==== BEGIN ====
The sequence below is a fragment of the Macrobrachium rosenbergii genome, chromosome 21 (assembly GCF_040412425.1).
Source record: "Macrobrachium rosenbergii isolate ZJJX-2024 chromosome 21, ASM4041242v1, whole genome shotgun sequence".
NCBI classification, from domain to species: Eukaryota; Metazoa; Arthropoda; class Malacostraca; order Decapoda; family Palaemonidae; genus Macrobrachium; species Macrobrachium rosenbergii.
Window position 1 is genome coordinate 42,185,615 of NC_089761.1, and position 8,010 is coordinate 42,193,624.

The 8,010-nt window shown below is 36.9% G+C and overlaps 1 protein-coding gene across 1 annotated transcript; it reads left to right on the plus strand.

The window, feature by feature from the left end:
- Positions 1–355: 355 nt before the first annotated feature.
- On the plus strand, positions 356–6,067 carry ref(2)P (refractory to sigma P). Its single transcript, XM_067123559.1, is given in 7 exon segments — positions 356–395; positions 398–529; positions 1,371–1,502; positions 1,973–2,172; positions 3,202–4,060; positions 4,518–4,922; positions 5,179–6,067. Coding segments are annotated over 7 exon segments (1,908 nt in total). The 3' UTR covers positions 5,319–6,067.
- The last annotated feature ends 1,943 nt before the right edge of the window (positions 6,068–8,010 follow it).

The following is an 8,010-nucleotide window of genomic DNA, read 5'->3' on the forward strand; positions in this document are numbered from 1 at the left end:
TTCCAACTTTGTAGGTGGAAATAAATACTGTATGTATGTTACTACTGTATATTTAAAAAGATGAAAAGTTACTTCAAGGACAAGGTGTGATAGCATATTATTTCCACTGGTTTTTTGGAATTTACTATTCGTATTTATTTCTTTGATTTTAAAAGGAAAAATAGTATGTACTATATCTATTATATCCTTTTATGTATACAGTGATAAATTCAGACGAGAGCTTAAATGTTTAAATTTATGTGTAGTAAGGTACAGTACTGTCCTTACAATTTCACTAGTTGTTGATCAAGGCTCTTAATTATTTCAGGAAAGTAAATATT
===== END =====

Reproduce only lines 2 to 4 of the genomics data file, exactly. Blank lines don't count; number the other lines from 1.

Source record: "Macrobrachium rosenbergii isolate ZJJX-2024 chromosome 21, ASM4041242v1, whole genome shotgun sequence".
NCBI classification, from domain to species: Eukaryota; Metazoa; Arthropoda; class Malacostraca; order Decapoda; family Palaemonidae; genus Macrobrachium; species Macrobrachium rosenbergii.
Window position 1 is genome coordinate 42,185,615 of NC_089761.1, and position 8,010 is coordinate 42,193,624.